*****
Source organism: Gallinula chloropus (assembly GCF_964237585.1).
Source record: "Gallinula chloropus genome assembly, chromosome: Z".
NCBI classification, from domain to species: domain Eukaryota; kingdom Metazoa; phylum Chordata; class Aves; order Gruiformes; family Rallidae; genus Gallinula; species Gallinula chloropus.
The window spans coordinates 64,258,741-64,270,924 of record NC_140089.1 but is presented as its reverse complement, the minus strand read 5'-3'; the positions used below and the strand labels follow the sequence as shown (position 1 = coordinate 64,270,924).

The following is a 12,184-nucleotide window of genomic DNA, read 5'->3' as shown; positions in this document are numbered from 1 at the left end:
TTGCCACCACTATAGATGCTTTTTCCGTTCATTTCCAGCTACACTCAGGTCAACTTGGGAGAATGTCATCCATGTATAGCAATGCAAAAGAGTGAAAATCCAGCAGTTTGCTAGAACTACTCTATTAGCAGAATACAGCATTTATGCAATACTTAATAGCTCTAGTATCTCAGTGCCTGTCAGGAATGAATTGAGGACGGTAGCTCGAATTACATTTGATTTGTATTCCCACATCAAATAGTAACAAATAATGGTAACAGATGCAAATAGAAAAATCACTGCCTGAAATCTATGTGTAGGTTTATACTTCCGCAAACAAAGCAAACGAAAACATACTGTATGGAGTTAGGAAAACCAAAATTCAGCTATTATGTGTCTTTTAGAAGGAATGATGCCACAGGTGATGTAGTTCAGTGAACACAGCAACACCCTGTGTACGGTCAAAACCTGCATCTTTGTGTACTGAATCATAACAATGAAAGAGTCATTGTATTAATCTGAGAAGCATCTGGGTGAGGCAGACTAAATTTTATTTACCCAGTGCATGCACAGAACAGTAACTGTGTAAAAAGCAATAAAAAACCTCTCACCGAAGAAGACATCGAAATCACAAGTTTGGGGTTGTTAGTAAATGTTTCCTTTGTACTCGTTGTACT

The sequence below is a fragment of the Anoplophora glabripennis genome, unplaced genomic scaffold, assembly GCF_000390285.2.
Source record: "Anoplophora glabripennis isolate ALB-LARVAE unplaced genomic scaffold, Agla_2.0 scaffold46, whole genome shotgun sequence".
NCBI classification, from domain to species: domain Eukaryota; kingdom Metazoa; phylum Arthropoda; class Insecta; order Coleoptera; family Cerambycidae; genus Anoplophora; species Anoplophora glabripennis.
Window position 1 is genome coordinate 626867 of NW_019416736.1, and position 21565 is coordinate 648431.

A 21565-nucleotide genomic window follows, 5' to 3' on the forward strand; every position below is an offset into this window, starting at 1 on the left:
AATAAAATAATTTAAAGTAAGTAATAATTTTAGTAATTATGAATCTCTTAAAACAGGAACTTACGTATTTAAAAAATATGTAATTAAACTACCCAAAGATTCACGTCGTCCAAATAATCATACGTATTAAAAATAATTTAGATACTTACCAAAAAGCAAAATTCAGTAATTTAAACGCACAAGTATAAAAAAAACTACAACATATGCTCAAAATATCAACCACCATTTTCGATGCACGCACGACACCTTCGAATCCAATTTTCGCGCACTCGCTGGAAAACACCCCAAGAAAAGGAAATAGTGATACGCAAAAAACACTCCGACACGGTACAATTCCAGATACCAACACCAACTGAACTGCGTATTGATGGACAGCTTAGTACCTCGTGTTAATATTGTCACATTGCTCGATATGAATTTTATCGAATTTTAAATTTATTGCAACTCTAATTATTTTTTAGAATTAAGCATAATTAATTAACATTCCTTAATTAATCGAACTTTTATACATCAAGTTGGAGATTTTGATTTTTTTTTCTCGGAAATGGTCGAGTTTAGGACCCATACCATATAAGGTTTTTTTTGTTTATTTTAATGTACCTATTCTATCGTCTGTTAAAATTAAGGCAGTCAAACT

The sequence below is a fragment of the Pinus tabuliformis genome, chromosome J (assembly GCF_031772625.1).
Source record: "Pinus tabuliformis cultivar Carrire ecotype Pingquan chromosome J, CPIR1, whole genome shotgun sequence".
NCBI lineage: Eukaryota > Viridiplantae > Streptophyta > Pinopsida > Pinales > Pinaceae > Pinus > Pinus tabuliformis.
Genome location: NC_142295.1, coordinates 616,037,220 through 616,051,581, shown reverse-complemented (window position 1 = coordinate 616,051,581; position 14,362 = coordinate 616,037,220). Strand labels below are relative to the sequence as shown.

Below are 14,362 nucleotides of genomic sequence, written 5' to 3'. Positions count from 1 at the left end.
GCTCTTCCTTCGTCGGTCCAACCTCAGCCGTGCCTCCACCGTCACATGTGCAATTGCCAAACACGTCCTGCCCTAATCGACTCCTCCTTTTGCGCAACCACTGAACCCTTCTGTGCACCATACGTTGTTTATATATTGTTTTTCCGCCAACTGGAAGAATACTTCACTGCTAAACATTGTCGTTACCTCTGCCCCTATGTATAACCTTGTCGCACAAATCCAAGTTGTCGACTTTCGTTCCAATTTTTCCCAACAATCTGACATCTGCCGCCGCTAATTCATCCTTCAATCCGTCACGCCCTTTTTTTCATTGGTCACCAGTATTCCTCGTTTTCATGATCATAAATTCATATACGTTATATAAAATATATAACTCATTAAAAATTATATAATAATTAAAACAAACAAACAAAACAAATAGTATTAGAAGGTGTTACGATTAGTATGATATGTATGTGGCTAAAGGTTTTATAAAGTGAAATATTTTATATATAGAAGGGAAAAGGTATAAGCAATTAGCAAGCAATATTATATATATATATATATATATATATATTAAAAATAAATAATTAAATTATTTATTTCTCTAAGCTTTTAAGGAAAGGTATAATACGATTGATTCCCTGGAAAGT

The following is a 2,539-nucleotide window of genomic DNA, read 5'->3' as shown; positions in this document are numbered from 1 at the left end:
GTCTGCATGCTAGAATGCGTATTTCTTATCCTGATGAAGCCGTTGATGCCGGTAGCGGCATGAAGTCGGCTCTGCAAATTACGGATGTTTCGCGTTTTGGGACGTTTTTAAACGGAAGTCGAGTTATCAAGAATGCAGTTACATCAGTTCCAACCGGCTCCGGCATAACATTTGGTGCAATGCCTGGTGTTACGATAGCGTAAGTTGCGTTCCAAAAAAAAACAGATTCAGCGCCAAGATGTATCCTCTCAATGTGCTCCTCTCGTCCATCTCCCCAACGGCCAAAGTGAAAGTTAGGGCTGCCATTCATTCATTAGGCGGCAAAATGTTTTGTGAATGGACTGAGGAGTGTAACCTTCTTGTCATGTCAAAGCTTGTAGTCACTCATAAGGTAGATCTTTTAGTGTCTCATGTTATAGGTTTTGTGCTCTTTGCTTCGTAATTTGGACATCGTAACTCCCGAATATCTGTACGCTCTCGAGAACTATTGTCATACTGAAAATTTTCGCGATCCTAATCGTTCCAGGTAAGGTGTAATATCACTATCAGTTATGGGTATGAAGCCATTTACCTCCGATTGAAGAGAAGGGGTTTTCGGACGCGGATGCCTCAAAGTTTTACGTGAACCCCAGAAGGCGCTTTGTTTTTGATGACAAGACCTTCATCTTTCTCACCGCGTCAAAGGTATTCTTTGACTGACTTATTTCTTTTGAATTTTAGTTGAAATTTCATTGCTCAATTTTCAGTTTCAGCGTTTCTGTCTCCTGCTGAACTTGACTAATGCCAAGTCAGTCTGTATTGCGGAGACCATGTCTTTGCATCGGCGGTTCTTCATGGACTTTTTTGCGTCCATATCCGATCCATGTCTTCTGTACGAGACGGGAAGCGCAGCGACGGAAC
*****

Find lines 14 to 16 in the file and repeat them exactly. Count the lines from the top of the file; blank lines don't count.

Source record: "Pinus tabuliformis cultivar Carrire ecotype Pingquan chromosome J, CPIR1, whole genome shotgun sequence".
NCBI lineage: Eukaryota > Viridiplantae > Streptophyta > Pinopsida > Pinales > Pinaceae > Pinus > Pinus tabuliformis.
Genome location: NC_142295.1, coordinates 616,037,220 through 616,051,581, shown reverse-complemented (window position 1 = coordinate 616,051,581; position 14,362 = coordinate 616,037,220). Strand labels below are relative to the sequence as shown.